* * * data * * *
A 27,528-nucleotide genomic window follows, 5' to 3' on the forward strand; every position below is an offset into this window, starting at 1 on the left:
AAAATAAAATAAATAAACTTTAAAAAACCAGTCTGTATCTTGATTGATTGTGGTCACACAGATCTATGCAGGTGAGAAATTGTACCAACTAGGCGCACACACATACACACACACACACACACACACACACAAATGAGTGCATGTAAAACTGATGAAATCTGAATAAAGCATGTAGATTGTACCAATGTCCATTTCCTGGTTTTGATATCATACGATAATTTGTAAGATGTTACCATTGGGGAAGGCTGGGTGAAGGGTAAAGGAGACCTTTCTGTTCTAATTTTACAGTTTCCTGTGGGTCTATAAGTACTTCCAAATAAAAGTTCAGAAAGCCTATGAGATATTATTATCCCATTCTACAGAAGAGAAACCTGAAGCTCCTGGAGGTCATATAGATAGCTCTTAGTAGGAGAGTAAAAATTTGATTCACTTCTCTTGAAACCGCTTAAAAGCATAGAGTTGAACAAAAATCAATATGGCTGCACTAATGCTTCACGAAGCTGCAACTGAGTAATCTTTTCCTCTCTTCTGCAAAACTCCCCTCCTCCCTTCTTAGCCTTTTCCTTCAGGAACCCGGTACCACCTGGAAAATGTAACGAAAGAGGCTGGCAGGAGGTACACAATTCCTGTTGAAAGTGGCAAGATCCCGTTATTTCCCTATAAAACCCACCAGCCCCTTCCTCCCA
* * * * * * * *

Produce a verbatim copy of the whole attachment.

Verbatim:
A 27,528-nucleotide genomic window follows, 5' to 3' on the forward strand; every position below is an offset into this window, starting at 1 on the left:
AAAATAAAATAAATAAACTTTAAAAAACCAGTCTGTATCTTGATTGATTGTGGTCACACAGATCTATGCAGGTGAGAAATTGTACCAACTAGGCGCACACACATACACACACACACACACACACACACACAAATGAGTGCATGTAAAACTGATGAAATCTGAATAAAGCATGTAGATTGTACCAATGTCCATTTCCTGGTTTTGATATCATACGATAATTTGTAAGATGTTACCATTGGGGAAGGCTGGGTGAAGGGTAAAGGAGACCTTTCTGTTCTAATTTTACAGTTTCCTGTGGGTCTATAAGTACTTCCAAATAAAAGTTCAGAAAGCCTATGAGATATTATTATCCCATTCTACAGAAGAGAAACCTGAAGCTCCTGGAGGTCATATAGATAGCTCTTAGTAGGAGAGTAAAAATTTGATTCACTTCTCTTGAAACCGCTTAAAAGCATAGAGTTGAACAAAAATCAATATGGCTGCACTAATGCTTCACGAAGCTGCAACTGAGTAATCTTTTCCTCTCTTCTGCAAAACTCCCCTCCTCCCTTCTTAGCCTTTTCCTTCAGGAACCCGGTACCACCTGGAAAATGTAACGAAAGAGGCTGGCAGGAGGTACACAATTCCTGTTGAAAGTGGCAAGATCCCGTTATTTCCCTATAAAACCCACCAGCCCCTTCCTCCCA